Louise Erdrich is recipient of the 2013 Scott O'Dell Award for her historical novel Chickadee, the fourth book in herBirchbark House series. Roger Sutton,Horn Book editor and chair of the awards committee, says of Chickadee,"The book has humor and suspense (and disarmingly simple pencil illustrations by the author), providing a picture of 1860s Anishinabe life that is never didactic or exotic and is briskly detailed with the kind of information young readers enjoy." Erdrich also won the O'Dell Award in 2006 for The Game of Silence, the second book in theBirchbark series. 

    For more...

     

    January 15, 2013: After the Call

    Past Newbery winners Jack Gantos, Clare Vanderpool, Neil Gaiman, Rebecca Stead, and Laura Amy Schlitz talk about how winning the Newbery changed (or didn't change) their lives in this piece from Publishers Weekly...

     

    January 2, 2013: On the Big Screen

    One of our Mixed-up Files members may be headed to the movies! Jennifer Nielsen's fantasy adventure novel The False Prince is being adapted for Paramount Pictures by Bryan Cogman, story editor for HBO's Game of Thrones. For more...

     

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What the Mixed-Up Authors Think About…Characters Like Us

Uncategorized

I thought our readers might like to get to know the Mixed-Up Authors a little better by learning about the characters that are like us.  You can learn a lot about someone by finding a character to compare them to.

For example, when I was younger, a neighbor whom I admired very much told me I reminded her of Anne Shirley from L. M. Montgomery’s Anne of Green Gables.  Some may have wondered if that was a compliment or not, but I was pleased by the comparison.  I had always secretly felt like a modern version of Anne.  And I spent my childhood summers at my own version of Green Gables (my grandparents’ small farm in Idaho, where my grandmother ruled much like Marilla did, and my grandfather was exactly like Matthew), so I understood Anne’s world.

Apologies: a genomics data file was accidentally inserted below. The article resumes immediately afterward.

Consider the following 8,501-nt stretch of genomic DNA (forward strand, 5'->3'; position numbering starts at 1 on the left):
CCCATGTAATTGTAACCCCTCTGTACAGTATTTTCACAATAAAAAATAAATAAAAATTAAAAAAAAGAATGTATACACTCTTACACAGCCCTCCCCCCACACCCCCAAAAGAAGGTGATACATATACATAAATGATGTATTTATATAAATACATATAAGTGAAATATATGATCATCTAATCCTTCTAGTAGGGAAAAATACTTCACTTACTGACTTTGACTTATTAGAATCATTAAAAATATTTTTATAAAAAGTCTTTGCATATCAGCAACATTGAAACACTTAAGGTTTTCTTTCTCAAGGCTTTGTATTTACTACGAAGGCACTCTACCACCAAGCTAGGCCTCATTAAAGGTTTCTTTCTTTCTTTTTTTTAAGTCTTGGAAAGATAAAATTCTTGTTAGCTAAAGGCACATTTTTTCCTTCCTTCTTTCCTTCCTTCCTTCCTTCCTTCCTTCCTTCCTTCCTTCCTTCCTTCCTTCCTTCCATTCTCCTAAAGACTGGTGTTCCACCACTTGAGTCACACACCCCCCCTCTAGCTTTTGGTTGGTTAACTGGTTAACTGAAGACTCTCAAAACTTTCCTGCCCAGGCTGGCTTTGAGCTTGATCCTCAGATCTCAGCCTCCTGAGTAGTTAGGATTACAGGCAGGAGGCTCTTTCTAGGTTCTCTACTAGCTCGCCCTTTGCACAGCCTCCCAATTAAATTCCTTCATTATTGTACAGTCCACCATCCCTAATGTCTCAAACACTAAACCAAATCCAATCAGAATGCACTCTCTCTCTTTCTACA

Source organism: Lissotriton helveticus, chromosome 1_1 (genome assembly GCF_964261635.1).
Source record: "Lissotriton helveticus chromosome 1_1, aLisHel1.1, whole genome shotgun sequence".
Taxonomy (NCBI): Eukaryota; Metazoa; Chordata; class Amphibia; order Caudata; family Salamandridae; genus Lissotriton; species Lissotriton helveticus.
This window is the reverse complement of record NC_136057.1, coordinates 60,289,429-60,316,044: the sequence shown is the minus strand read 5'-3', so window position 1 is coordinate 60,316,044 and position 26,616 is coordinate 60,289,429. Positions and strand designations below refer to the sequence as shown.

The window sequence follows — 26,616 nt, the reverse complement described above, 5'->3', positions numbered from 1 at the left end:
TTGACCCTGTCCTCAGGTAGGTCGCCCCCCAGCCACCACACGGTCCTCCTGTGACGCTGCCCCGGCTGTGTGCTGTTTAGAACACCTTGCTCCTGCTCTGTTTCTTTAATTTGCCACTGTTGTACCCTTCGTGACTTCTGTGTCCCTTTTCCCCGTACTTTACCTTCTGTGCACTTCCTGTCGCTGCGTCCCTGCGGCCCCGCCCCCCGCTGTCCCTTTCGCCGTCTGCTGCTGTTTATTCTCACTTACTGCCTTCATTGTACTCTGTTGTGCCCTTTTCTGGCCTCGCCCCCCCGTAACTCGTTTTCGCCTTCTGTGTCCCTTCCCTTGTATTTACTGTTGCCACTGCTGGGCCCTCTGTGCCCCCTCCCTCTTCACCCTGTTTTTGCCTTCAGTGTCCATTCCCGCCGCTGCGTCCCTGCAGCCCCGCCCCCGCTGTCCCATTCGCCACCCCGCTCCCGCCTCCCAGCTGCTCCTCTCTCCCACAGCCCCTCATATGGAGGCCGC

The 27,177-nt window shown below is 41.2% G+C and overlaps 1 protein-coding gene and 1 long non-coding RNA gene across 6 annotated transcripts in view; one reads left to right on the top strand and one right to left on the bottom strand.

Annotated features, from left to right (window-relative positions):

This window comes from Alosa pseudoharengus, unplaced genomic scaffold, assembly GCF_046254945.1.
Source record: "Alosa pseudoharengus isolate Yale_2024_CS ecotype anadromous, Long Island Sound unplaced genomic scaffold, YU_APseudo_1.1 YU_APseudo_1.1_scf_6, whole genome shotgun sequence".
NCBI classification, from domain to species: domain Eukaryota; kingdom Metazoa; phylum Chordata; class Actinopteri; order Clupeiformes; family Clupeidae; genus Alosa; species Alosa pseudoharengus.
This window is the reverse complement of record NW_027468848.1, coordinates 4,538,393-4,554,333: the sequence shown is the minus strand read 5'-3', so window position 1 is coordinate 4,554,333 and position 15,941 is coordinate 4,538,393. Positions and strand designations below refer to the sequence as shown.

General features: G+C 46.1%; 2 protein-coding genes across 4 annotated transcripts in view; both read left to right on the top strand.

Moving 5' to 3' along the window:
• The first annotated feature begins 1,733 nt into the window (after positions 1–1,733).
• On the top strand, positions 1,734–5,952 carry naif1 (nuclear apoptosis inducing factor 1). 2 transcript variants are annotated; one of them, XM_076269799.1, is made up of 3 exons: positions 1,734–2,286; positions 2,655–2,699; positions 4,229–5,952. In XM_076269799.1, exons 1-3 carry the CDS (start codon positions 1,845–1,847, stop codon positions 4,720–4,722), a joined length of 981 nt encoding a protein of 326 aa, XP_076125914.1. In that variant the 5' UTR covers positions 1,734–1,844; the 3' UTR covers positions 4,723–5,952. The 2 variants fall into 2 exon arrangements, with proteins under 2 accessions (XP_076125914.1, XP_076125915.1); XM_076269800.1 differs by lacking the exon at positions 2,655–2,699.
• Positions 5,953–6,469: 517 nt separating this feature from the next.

Recently I sat down with some of the Mixed-Up Authors and asked them which characters they had a lot in common with.  Some responses surprised me…and others didn’t.  Read on to learn more about us than you ever thought you could…and more than you probably wanted to.

When Anastasia Krupnik was ten, she grew a pink wart on her left thumb and later in the story, when the wart fell off, she was sad. During my tenth summer, growing up in the Louisiana swamps, I noticed a brown mole growing on my collar bone. As the summer passed the mole kept getting bigger and more interesting. Then one day, I was absentmindedly picking at it and it fell off. As I held it in my hand it started to crawl around! My mole was actually a tick! I was sad to have to flush my summer mole down the toilet.–Jennifer Duddy Gill

I wanted to hang out with Beezus and Ramona. Beezus, because I understood her pain–I was that big sister with an embarrassing little sister–and Ramona because you never knew what she was going to do next!–Karen Schwartz

I wish my best friend had been Alan Mendelsohn, the eponymous character from Daniel Pinkwater’s Alan Mendelsohn, the Boy from Mars. The real hero of the book is Leonard Neeble, a pudgy, nerdy kid who is having trouble adjusting to junior high school until he meets Alan. Alan is completely indifferent to the opinions of others, happy and confident and subversive. Everybody wants to be Alan’s pal, but he chooses to hang out with Leonard. What they have in common is intellectual curiosity and a sense of adventure, which leads to some extraordinary developments. I see Alan as the perfect friend — he sees what’s cool about Leonard that no other kid sees, and helps bring out the best in him. Of course, I would have also liked to know Leonard.–Kurtis Scaletta

One of my favorite characters of all time is Jay Berry in “Summer of the Monkeys”. I’m pretty convinced that I was Just. Like. Him when I was younger. Boys were yicky, my best friend was my hound dog and I spent all my time in the river bottoms of Oklahoma. Yep. Me and Jay Berry? LIKETHIS.“ –Jen K. Blom

I had so many favorite characters as a voracious reader. Pippi Longstocking, the heroines from the Chronicles of Narnia and from A Wrinkle in Time.